2 min read
A storyboard is a sequence of drawings, typically with some directions and dialogue, representing the shots planned for an animation, film or any piece of moving content.
Even though storyboards aren’t necessarily a piece of artwork made to be shared with the outside world, they are essential to any animation process. In fact, Martin Scorsese believes, “the storyboard is the way to visualise the entire movie in advance”.
Take a look below on why storyboarding is so important and our process at The Like Minded.
Why use a
Storyboarding plays an important part in the initial stages of planning an animation/campaign. We begin by interpreting the script into drawings, creating a visual of how the animation will look and constructing the initial storyline. This is helpful for everyone, creatives and clients, to see a visual flow and allows collaboration at an early stage. In particular the client can see the creative’s thought process and other elements such as: What is the storyline?; Where is it set?; Who are the characters are involved?; What is the call to action?
Here at The Like Minded, we usually start by grabbing a good old-fashioned pen and paper to sketch out the initial ideas. Post-it notes are often useful, when moving around and tweaking the flow and order of the story. Below is an example of when we used post-it notes for a Christmas campaign storyboard, created in collaboration with CIB for Alpha Boilers.
We then use InDesign or Photoshop to create a digital version of the storyboard that we can share with the client to discuss and develop the storyboard further. Often the storyboard will need to go through compliance, and this is the best stage to do so; amends can be made much easier now than once the animation process has started.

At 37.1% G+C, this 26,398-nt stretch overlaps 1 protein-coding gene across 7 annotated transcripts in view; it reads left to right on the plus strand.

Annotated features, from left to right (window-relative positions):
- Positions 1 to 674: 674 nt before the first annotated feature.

This process is called ‘scamping’. Scamping is a very rough sketch where you turn your script into something visual. At this stage, you don’t need a lot of detail, it’s just to shape the frames and overarching story. From the storyboard each frame is then illustrated, and finally animated.
Things to think
What is the time of day?
Setting the scene at a particular time of day can influence the feel and mood of the overall narrative. For example day-time could depict optimism whilst night-time might convey a tense feeling.
Have you got staging?
Staging in a storyboard can really add to the narrative by giving extra, subtle details about a character or location. Having said this, be sure not to loose your character in a really busy frame. Your character is key and shouldn’t be outshone by any staging.
Can you do a silhouette check?
Drawing a quick silhouette of your character without any detailed line work can help you to see if the character’s action makes sense.
Have you got a variety of shots?
Having the same type of shots and camera angles, may become dull and repetitive for the audience.
Is your scene layered?
This adds depth to the images by having different ones in the foreground, background and middle ground.
Have you added camera movements?